By the time this article goes to press, Guernsey will (hopefully) have published the its new draft Data Protection Law and are set to formally debate it in October, with Jersey to follow soon after. This should then mean there is a fresh drive towards implementation in many businesses ahead of the new law coming into force in May 2018, as we will then know how it will operate locally, rather than attempting to second guess based on what people in the UK are doing.

One of the key changes to the existing regime is going to be a much stricter definition of consent, which will require consent to be:

Clearly demonstrable – There must be an audit trail to show consent has actually been given.

Freely given – The data subjects must be able to refuse consent without detriment and/or there must not be a clear imbalance of bargaining power with the controller. In addition, it is unlikely to be acceptable if the performance of a contract (including the provision of a service) is made conditional upon the consent, which is not necessary for the performance.

Able to be withdrawn – The individual must be informed of their right to withdraw consent in advance, and the process for withdrawal must be as easy as that for giving consent.

Clearly distinguishable, intelligible and in clear and plain language – This is an additional requirement where consent is given in the contest of other matters, as will often be the case. For anyone who has actually read the GDPR which has 173 recitals of largely unintelligible legal jargon before the operative provisions even begin, the final requirement that consent should be in plain language is just a little ironic.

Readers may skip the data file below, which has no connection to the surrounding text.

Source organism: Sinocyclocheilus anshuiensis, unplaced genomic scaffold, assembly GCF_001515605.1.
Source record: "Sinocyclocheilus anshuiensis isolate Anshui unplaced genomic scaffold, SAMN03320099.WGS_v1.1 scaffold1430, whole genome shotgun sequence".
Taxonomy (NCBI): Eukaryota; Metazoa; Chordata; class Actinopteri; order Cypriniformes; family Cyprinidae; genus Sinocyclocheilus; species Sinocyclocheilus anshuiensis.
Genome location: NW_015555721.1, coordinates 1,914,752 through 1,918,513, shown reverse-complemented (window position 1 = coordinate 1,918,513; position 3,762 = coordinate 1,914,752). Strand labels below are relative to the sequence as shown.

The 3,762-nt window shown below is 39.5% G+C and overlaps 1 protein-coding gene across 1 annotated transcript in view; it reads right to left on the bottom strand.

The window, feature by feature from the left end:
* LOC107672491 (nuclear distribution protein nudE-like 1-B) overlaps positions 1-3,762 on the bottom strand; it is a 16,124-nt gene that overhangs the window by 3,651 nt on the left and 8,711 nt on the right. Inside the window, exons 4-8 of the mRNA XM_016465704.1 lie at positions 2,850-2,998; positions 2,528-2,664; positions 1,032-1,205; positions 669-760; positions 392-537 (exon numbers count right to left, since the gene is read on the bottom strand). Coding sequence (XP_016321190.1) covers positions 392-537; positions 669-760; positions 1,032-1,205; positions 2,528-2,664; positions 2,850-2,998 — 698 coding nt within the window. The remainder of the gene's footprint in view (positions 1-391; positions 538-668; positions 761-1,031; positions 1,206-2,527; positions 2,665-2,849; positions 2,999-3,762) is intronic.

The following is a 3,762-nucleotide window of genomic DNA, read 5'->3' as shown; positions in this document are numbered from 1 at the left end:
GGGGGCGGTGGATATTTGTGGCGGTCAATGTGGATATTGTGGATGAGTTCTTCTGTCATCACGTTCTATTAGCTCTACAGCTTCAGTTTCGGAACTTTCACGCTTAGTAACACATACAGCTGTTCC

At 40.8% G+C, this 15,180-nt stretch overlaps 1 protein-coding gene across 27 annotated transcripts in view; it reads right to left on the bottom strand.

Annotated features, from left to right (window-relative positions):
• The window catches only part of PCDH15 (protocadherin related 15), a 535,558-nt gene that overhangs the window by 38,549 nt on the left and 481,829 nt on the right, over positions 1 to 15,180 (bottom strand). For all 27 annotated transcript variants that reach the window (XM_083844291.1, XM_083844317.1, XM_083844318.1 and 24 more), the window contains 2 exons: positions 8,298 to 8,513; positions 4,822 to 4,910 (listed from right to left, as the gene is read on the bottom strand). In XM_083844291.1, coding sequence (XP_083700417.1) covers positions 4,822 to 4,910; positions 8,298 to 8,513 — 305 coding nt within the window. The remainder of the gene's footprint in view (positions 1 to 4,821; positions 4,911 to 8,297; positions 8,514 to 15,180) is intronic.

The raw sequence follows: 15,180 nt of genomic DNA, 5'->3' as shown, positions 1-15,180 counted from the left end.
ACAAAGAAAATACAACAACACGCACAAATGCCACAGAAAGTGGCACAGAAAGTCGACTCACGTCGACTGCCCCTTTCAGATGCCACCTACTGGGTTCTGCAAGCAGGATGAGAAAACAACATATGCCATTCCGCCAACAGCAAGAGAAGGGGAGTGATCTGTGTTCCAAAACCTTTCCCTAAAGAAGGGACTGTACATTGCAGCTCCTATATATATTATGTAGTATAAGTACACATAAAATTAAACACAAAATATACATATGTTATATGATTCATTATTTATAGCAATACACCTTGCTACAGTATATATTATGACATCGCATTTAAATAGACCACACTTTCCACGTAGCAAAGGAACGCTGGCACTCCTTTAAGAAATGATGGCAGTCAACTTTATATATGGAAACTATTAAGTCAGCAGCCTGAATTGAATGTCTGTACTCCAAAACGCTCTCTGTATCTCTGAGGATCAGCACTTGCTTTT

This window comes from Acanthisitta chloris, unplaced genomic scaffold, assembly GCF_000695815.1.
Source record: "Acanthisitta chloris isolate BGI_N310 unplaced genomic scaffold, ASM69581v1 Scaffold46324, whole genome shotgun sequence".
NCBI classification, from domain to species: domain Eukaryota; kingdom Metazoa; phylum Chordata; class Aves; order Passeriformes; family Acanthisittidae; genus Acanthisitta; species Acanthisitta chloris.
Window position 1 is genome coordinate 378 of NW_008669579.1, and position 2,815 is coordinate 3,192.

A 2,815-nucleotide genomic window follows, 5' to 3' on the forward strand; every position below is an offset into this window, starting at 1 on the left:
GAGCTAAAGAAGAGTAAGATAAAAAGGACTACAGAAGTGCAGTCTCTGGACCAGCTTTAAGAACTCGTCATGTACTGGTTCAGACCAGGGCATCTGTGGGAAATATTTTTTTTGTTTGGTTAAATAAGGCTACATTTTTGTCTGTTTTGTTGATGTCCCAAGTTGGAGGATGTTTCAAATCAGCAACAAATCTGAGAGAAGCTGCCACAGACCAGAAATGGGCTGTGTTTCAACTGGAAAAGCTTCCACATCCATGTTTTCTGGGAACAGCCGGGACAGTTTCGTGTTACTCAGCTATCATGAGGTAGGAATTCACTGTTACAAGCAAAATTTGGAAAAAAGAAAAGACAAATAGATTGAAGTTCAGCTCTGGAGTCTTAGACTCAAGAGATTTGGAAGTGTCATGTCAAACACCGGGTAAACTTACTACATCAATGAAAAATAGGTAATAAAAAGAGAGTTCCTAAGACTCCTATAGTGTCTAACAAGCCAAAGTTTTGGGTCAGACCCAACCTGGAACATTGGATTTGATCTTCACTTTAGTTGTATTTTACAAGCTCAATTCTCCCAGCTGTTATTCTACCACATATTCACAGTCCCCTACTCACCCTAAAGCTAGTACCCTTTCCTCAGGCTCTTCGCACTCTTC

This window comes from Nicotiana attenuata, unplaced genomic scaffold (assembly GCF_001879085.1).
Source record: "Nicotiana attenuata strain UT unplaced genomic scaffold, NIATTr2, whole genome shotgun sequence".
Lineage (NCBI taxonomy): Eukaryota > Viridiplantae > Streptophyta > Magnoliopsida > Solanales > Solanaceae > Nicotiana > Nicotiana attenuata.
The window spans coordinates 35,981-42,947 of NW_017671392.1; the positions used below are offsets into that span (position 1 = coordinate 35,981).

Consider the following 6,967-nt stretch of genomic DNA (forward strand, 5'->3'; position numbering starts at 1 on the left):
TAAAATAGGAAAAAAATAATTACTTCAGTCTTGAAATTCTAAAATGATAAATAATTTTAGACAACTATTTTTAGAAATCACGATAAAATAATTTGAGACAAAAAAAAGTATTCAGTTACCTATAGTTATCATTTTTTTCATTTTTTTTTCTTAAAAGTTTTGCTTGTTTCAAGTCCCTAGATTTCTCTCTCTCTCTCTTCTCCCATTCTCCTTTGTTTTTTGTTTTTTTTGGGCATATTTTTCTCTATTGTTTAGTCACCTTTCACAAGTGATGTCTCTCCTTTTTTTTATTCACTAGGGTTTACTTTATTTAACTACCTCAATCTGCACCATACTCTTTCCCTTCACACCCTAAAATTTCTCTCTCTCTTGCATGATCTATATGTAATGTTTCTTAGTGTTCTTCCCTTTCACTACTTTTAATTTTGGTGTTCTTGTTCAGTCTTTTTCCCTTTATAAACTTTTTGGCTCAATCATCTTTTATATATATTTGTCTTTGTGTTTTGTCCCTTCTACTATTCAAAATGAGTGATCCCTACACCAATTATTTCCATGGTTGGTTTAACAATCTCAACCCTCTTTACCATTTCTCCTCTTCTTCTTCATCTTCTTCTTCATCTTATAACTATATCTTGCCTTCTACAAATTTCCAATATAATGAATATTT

What does this mean in practice? Well for a start existing consents will need to be reviewed to understand if they remain valid. In the context of financial and professional services many businesses currently rely on the data protection clauses within their terms and conditions of business as the basis upon which consent has been given. However, for example, where that information is held on a marketing database, it is questionable now whether that would be considered “freely given” unless there is some other evidence of consent. Even more fundamentally, often the party signing the terms and conditions, and the individual on which you hold personal data are not even the same person, meaning that even under the current law you would not have valid consent.

The consequence of this new tighter approach on consent is that it will force businesses to consider whether there is a more appropriate basis on which personal data can be processed, such as the “legitimate interests” condition. Whilst this is certainly not a carte blanche to do whatever you want as it requires an assessment to be made considering the competing interests of those involved and information should be provided in the form of privacy notices, it will be the solution many turn to. For those that do, the key will be transparency and having in place good policies and procedures as to how assessments will be made. This process will without a doubt require an amount of effort for all businesses; in the long term this should be viewed as an investment. If you have any doubt how important the topic of data protection and security is, just ask Mossack Fonseca how their business is doing …

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